The health care system treats patients like garbage

I started and stopped writing this post many times because it’s mostly whining. But, dammit, it’s a consumer’s right to whine, so here it is: in my experience (YMMV) — and that of many others I know — the health care system largely treats patients like garbage.

I was reminded of this fact during my recent experience dealing with my daughter’s broken arm. It started well enough. Our pediatrician has late hours and an X-ray machine, so we were able to skip the Friday night (and more expensive) emergency department visit for our initial diagnosis, and therefore missed all the attendant waiting and frustration.

Upon viewing the X-rays, the pediatrician conveyed that it was not a bad break and didn’t need to be addressed immediately. A brace, which she provided, was good enough for now. Fair enough. But what was our next step? “The X-rays need to be examined by a radiologist before I can tell you that,” my wife was told. OK …

I wonder how long we would have waited for that to happen. By the middle of Saturday, we became too uncomfortable to find out, so I called the pediatrician’s office. Now, and with no further consideration of the X-rays, they were wiling to give us some recommendations for orthopedic clinics. Why couldn’t those have been given to us on Friday?

Naturally, one clinic was closed on the weekend. But, the other, hospital-based one, had Sunday hours. Great! A call to that clinic got me a voice-mail. I left a message. I have never gotten a call back, but I didn’t wait for one. I called again later and got a person who told me they had 7AM walk-in hours. Just go to the main hospital entrance and ask for the walk-in orthopedic clinic, I was told.

This was bad advice. After dragging my broken-limbed daughter through every door that plausibly seemed like the main entrance, we finally found someone who said we should go through the ED entrance. That was the right answer, but not what we were told on the phone.

After waiting and registering, we finally saw the orthopedist. He was great. It was, in fact, not a bad break. Now it is safely casted. All is well. But not before we had to do a lot of legwork — and received a lot of wrong answers, promises of follow-ups that didn’t happen, etc. Meanwhile, our pediatrician has not (yet) checked in on her patient.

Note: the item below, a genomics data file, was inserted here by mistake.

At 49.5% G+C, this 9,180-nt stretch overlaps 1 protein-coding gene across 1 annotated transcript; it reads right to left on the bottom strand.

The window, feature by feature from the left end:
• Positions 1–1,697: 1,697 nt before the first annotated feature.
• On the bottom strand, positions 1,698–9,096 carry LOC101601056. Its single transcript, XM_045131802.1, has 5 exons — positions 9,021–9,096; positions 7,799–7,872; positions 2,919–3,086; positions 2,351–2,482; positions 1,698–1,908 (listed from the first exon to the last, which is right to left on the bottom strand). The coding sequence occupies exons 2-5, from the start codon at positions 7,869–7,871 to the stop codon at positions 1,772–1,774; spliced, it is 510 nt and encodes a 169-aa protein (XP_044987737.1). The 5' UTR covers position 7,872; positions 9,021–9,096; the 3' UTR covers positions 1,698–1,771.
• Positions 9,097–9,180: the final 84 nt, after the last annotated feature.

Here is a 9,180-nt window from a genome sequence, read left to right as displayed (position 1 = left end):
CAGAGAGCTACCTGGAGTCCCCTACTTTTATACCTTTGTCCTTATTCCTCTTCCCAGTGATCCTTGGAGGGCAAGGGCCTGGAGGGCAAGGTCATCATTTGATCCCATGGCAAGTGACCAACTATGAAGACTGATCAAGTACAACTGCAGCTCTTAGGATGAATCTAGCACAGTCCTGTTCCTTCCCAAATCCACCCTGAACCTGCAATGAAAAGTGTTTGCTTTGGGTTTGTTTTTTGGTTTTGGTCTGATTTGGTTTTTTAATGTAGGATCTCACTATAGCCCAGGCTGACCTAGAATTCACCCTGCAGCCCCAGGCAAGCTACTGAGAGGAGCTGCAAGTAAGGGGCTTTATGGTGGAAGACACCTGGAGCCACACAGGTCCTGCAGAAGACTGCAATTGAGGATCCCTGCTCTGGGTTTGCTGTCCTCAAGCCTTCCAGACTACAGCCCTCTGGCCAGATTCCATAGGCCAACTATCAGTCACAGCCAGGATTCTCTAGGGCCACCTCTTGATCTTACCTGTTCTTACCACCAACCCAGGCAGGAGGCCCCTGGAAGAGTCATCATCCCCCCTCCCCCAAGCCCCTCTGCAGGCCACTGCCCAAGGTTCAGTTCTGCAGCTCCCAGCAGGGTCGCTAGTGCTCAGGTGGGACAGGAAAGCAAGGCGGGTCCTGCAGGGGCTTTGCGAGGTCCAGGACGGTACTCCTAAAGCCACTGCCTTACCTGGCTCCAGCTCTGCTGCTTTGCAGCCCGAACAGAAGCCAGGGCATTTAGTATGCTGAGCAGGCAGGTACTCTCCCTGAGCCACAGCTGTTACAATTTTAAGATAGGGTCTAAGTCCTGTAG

I get it. She’s busy with more urgent matters. It makes sense, but it sucks, and all the more knowing that we spend a fortune for such treatment. No other business would treat customers this way. In health care, inconvenience, uncertainty, lost records, lack of follow-up and coordination, the necessity of self-advocacy, and lots and lots of waiting is the norm.

Of course, there are some examples of good customer service in health care. I’ve even experienced them. But every tasty crumb I’m tossed just reminds me how awful the rest of the meal is.

In his most recent article, Atul Gawande related an example of good customer service in health care. The patient, Haynes, had experienced a lifetime of frequent, debilitating migraines. None of the more standard treatments worked, so his doctor, Loder, got creative.

The most exotic thing they tried was Botox—botulinum-toxin injections—which the F.D.A. had approved for chronic migraines in 2010. She thought he might benefit from injections along the muscles of his forehead. Haynes’s insurer refused to cover the cost, however, and, at upwards of twelve hundred dollars a vial, the treatment was beyond what he could afford. So Loder took on the insurer, and after numerous calls and almost a year of delays Haynes won coverage.

That’s what I’m talking about! This should be standard, but it isn’t. More typically, the patient is left holding the bag. You want the treatment you need, go fight your insurer for it. The health system is not going to help you, because it is not in most stakeholder’s interest to do so. It also should be noted that such inconvenience keeps health spending down — and I completely appreciate the need to be prudent with spending — but it still sucks for patients.

Perhaps concierge medicine is the answer, or paying more for your own care. We’ll see, because we’re running that experiment right now. I’m not seeing a lot of movement, but maybe it’s too early or I’m unlucky. I could just be a whiner.


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